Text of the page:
[SciPy-User] Odeint Integration Method and its time step

Athanasios Anastasiou athanastasiou@googlemail....
Sun Dec 13 07:13:54 CST 2009

Hello everyone

I am trying to run some simple examples with odeint in order to get a
better understanding of it but amongst other things i am a little bit
confused by the time parameter (t) that is passed to the function (f).

The specific questions that i have are:

1) What exactly does t represent in the derivatives function f? Is it
absolute time?
2) Which method is odeint using to integrate the derivatives function
and why does it call it more than one time for the same time instance?
3) Considering the following odeint scipy examples:
Why isn't time (or the time step) taken into account within the
function that returns the derivatives at each time instant?

For more information about these please see below.

Looking forward to hearing from you
Athanasios Anastasiou

Here are some more pieces of information regarding what i have done
and the results that generated those questions above. Please note that
i have not previously used the Fortran code that the scipy functions
are based on.

The first thing i tried was a spring-mass system with something like this:

def dS(y,t,K,M,dT,c):
  F = (-K*y[1])-(c*y[0]) #Forces acting on the spring... (linear
returning force, friction damping)
  a = F/M                #...cause an acceleration...
  dY[0] = a * dT         #...which sets the body in motion at some
velocity over the specific time step...
  dY[1] = y[0] * dT      #...which displaces the body by dS at every dT step
  return dY

dT = 1.0/Fs
y0 = [0.0,2.0]
tSim = 4 #This is 4 seconds...
nSim = tSim*Fs #...which translates to so many discrete samples

S = SI.odeint(dS,y0,theTime, args=(32.0,4.0,dT,0.0))
pylab.plot(theTime,S[:,1]); #This plot is of course in "samples"
rather than "seconds"

This works as expected.

The next step was to "drive" the spring-mass system with a sinusoid like this:
(Only the dS function is given here the rest of the code from above
remains almost the same)
def dS(y,t,K,M,dT,c):
  F = (-K*y[1])-(c*y[0]) + scipy.sin(y[2]) * 8 #Forces acting on the
spring... (linear returning force, friction damping)
  a = F/M                #...cause an acceleration...
  dY[0] = a * dT         #...which sets the body in motion at some
velocity over the specific time step...
  dY[1] = y[0] * dT      #...which displaces the body at every dT step
  dY[2] = 2.0*scipy.pi*4.0*dT #A completely independent integration of
the phase component
  return dY

(In this case the spring mass system is excited with a sinusoidal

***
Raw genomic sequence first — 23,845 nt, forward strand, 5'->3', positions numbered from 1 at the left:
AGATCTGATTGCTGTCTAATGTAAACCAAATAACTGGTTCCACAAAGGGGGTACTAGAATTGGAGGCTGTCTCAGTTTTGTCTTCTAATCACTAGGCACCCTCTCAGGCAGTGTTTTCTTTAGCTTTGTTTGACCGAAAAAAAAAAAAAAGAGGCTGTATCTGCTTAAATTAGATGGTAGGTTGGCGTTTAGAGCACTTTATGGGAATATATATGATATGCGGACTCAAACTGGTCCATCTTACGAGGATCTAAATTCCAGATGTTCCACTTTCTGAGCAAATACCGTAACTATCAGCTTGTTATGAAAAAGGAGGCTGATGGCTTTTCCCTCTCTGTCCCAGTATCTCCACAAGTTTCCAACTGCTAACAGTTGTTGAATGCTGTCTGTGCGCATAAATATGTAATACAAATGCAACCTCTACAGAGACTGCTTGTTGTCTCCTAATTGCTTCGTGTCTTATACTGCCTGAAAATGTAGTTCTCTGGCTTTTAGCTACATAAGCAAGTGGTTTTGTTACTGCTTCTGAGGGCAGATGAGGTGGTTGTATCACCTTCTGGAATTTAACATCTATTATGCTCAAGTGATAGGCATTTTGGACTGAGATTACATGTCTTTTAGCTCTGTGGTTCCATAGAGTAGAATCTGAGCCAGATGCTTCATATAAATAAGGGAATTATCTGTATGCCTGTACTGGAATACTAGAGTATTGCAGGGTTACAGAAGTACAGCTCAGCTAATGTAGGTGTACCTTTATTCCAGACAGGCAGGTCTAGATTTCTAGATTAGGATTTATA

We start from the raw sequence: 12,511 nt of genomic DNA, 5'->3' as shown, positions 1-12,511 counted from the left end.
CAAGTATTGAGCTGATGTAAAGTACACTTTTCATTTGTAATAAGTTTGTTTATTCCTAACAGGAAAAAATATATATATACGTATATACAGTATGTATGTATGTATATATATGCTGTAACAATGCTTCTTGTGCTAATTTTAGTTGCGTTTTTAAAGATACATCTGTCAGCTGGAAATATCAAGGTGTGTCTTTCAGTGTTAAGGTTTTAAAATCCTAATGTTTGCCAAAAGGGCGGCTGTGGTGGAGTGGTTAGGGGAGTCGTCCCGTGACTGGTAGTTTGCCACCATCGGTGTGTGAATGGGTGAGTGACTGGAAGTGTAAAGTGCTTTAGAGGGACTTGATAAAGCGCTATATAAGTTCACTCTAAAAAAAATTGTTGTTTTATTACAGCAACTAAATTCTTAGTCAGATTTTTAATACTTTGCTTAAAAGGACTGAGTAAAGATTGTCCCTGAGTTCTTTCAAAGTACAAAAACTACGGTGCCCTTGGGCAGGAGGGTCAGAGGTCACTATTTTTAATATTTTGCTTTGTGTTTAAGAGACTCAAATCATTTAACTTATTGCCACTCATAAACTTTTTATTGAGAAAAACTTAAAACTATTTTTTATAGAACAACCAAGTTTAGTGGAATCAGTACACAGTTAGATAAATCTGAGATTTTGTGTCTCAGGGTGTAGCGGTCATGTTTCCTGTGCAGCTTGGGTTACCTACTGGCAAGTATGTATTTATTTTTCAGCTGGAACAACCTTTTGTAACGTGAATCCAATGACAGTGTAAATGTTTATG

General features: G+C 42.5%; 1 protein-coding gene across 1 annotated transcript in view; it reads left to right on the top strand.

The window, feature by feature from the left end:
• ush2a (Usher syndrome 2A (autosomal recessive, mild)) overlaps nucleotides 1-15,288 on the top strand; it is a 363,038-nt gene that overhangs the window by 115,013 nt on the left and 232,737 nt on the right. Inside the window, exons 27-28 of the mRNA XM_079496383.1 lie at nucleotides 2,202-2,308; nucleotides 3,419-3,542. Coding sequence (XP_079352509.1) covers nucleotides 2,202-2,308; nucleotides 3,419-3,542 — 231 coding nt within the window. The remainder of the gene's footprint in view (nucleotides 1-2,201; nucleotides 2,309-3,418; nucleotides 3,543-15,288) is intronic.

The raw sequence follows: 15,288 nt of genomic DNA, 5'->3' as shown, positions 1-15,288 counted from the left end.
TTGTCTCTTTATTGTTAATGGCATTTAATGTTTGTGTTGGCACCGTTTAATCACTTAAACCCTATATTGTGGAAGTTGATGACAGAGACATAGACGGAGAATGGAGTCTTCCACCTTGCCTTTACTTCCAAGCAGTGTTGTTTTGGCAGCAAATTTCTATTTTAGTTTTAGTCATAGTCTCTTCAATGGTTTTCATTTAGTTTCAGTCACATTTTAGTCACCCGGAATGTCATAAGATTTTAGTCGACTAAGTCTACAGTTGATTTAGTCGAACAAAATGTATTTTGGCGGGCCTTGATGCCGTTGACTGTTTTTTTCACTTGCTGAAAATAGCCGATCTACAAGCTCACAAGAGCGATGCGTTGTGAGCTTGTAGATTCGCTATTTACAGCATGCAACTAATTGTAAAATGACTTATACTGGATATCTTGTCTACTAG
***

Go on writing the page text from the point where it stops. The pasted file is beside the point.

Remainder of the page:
force running at a frequency of 4 Hz having an amplitude of 8 N)

This again, seems to be working as expected but the mean amplitude
does not have ONE resonant frequency. It seems to be "oscillating"
erratically with a change in the driving frequency. If i drive the
system with really low frequencies (0.5 Hz) the mean amplitude is
greater than when i am driving the system at its resonating frequency
of (1/2*pi)*sqrt(k/m) :-(

At this point i started suspecting that there is something i am
ignoring or not doing right in the whole simulation and decided to
examine the values of t more closely.

This is when i discovered that t(n),t(n+1) is not constant as i am
assuming with that dT over there. The first thing i did was to obtain
the dT from the t vector simply by dT=t(n)-t(n-1). Unfortunately this
turns out to be 0.0 for every other t(n) which of course produces no
change for dY which leads to ever decreasing time steps and eventually
a fatal odeint error.

The time variable (t) seems to be *absolute time*. Therefore i
modified the code so that odeint runs for only one step and used the
time variable directly for the calculation of dY as follows:

def dS(y,t,K,M,dT,c):
  dY=[0.0, 0.0, 0.0]
  F = (-K*y[1]) - (c*y[0]) + (scipy.sin(y[2]) * 1.0) #Forces acting on
the spring...
  a = F/M #- 9.81                #...cause an acceleration...
  dY[0] = a * t         #...which sets the body in motion at some velocity..
  dY[1] = y[0] * t      #...which displaces the body at every dT step
  dY[2] = 2.0*scipy.pi*4.0*t #Simple integration of a phase component
  return dY

dT = 1.0/Fs
y0 = [0.0,0.0,0.0]
#y0 = [0.0,0.0,0.0,0.0]
tSim = 4
nSim = tSim*Fs

S = scipy.zeros((nSim,len(y0)))
k = 1
S[0,:] = y0
while k<nSim:
  S[k,:] = SI.odeint(dSWithGravWithDriveAndTime,S[k-1,:],[0,1],

Now, obviously this is much slower, but i would not mind if the output
was correct....And it is not :-(

Furthermore i noticed that for one step t(n),t(n+1), the function dS
might be called 5-6 times with different values for t. In this case
where the function is called for every time step, direct
multiplication with the time value should not matter. It would just
return different slopes because the varying t is now effectively a
varying dT.

I understand that odeint might be obtaining intermediate values with a
varying integration step for its particular integration scheme to work
(something like the intermediate values obtained at dT/2 in a Runge
Kutta scheme (?) ) but what is this integration scheme and how can i
use (t) effectively?

(Please note that i have also tried to set h0, hmin, hmax to dT but
still, odeint dies a horrible death :-/ )

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